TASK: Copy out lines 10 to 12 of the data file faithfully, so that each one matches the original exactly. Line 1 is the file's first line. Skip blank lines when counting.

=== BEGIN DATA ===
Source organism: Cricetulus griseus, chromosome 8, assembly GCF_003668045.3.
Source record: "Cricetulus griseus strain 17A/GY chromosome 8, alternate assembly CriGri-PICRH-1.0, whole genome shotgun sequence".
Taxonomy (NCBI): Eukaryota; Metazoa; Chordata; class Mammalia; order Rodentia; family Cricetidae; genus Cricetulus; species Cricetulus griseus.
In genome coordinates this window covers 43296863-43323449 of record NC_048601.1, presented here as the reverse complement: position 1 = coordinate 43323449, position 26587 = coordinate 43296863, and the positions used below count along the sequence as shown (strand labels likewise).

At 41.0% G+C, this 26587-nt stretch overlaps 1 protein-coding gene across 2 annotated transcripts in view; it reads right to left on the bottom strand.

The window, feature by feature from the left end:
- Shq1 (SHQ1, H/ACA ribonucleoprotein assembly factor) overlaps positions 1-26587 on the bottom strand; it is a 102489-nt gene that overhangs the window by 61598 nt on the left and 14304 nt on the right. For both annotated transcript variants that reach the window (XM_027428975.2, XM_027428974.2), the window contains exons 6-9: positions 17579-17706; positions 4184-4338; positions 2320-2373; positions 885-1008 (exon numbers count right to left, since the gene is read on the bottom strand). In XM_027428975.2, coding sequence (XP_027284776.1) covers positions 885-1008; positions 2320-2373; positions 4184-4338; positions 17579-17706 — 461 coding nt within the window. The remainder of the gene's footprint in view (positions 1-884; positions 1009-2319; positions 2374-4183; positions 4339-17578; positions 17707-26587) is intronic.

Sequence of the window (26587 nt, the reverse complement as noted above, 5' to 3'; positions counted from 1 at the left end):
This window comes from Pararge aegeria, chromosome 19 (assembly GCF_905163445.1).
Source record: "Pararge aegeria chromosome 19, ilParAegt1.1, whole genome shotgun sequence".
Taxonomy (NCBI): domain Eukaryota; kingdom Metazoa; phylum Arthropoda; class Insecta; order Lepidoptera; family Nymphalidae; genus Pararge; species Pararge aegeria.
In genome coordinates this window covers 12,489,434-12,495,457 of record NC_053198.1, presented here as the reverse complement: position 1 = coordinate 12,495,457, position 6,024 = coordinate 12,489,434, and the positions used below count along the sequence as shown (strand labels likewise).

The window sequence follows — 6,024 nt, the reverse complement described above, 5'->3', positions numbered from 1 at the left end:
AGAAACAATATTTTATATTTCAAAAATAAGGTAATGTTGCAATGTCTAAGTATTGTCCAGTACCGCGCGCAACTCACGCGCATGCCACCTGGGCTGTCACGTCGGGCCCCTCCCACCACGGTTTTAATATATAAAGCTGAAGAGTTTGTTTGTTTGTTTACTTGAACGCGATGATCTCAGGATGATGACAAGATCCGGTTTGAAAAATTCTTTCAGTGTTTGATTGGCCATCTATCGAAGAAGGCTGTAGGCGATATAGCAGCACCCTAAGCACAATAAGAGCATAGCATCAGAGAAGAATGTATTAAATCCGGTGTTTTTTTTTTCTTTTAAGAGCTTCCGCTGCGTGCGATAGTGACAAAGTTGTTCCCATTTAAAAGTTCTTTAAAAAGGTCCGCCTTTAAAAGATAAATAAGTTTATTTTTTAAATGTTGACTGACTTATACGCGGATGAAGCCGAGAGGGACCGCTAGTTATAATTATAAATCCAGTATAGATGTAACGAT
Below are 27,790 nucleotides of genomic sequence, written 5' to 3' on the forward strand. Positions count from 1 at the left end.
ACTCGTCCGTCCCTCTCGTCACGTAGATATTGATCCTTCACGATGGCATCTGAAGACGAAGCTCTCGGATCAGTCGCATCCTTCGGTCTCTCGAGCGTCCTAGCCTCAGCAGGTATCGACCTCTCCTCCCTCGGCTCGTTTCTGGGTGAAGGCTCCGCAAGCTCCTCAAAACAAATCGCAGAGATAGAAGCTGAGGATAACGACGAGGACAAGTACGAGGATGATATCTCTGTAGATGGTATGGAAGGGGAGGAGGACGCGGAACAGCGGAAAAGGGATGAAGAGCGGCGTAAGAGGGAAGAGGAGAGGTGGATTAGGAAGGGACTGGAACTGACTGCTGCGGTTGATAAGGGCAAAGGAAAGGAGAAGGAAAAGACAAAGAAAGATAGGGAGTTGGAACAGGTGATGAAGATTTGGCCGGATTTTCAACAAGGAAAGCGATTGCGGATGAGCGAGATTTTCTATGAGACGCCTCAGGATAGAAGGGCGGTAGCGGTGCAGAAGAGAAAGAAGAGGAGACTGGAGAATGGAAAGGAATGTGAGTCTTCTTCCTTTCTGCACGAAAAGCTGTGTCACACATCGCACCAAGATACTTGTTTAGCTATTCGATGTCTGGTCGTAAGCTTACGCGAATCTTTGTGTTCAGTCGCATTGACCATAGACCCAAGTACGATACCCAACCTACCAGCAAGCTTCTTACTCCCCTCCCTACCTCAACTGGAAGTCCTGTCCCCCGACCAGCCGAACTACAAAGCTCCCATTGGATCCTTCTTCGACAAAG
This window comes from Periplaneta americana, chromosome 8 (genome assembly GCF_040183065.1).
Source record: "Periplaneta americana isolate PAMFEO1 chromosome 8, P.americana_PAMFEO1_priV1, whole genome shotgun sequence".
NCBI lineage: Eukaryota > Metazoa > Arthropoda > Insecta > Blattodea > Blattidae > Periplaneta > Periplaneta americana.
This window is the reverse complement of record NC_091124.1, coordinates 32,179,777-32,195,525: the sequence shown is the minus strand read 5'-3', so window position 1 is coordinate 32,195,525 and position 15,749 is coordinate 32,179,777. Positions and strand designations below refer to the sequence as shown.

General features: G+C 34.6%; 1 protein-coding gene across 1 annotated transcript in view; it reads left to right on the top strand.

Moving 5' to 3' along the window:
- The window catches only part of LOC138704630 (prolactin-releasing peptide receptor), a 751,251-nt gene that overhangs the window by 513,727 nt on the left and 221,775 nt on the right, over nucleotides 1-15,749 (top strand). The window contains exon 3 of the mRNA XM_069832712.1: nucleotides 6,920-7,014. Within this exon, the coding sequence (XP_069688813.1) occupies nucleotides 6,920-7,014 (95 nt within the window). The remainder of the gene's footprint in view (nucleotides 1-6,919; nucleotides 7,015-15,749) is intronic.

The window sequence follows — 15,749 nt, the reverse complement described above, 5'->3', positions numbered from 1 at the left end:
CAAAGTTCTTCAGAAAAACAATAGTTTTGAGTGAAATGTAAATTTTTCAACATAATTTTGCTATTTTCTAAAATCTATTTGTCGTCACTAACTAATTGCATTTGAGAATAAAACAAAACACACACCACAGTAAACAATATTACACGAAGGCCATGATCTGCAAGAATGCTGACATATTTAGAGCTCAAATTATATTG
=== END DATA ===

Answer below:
Source record: "Pararge aegeria chromosome 19, ilParAegt1.1, whole genome shotgun sequence".
Taxonomy (NCBI): domain Eukaryota; kingdom Metazoa; phylum Arthropoda; class Insecta; order Lepidoptera; family Nymphalidae; genus Pararge; species Pararge aegeria.
In genome coordinates this window covers 12,489,434-12,495,457 of record NC_053198.1, presented here as the reverse complement: position 1 = coordinate 12,495,457, position 6,024 = coordinate 12,489,434, and the positions used below count along the sequence as shown (strand labels likewise).